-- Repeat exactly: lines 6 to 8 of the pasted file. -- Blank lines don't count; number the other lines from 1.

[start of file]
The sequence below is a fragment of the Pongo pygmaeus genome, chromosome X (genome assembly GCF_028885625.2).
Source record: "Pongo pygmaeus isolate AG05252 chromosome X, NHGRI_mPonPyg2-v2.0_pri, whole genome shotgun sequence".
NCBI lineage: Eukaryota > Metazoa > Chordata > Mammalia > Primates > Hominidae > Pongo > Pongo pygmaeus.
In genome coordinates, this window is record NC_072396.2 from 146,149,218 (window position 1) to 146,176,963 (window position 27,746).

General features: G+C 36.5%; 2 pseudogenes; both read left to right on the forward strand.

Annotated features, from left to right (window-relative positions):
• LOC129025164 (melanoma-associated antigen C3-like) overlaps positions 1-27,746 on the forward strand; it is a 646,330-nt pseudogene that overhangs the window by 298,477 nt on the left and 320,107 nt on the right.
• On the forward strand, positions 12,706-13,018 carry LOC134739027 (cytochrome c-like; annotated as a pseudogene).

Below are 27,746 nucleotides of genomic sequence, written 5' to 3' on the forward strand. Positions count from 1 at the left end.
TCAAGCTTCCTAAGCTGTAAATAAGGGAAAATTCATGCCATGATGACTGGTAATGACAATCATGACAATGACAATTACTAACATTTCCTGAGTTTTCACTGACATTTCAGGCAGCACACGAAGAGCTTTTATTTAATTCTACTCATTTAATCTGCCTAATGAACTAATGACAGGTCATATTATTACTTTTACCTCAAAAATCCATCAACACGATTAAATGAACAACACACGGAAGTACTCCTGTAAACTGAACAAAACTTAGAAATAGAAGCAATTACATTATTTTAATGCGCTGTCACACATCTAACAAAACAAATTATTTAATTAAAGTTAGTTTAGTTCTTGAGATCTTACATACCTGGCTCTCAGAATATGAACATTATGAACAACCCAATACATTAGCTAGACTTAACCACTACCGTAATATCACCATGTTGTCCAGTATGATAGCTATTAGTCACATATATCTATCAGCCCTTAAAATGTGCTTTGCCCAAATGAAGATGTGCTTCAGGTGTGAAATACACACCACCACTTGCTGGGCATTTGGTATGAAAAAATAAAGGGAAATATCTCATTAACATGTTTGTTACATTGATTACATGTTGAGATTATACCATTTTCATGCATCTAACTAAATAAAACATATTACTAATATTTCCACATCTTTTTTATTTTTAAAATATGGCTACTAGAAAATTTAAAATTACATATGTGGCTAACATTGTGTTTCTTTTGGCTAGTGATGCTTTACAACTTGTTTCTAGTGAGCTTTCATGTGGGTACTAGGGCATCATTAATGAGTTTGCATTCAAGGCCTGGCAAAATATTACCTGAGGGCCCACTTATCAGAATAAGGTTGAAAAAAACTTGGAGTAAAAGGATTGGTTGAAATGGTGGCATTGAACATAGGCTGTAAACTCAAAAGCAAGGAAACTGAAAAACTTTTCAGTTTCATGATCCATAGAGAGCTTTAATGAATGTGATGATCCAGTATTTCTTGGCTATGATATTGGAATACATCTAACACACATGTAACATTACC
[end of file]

Annotated features, from left to right (window-relative positions):
• LOC129025164 (melanoma-associated antigen C3-like) overlaps positions 1-27,746 on the forward strand; it is a 646,330-nt pseudogene that overhangs the window by 298,477 nt on the left and 320,107 nt on the right.
• On the forward strand, positions 12,706-13,018 carry LOC134739027 (cytochrome c-like; annotated as a pseudogene).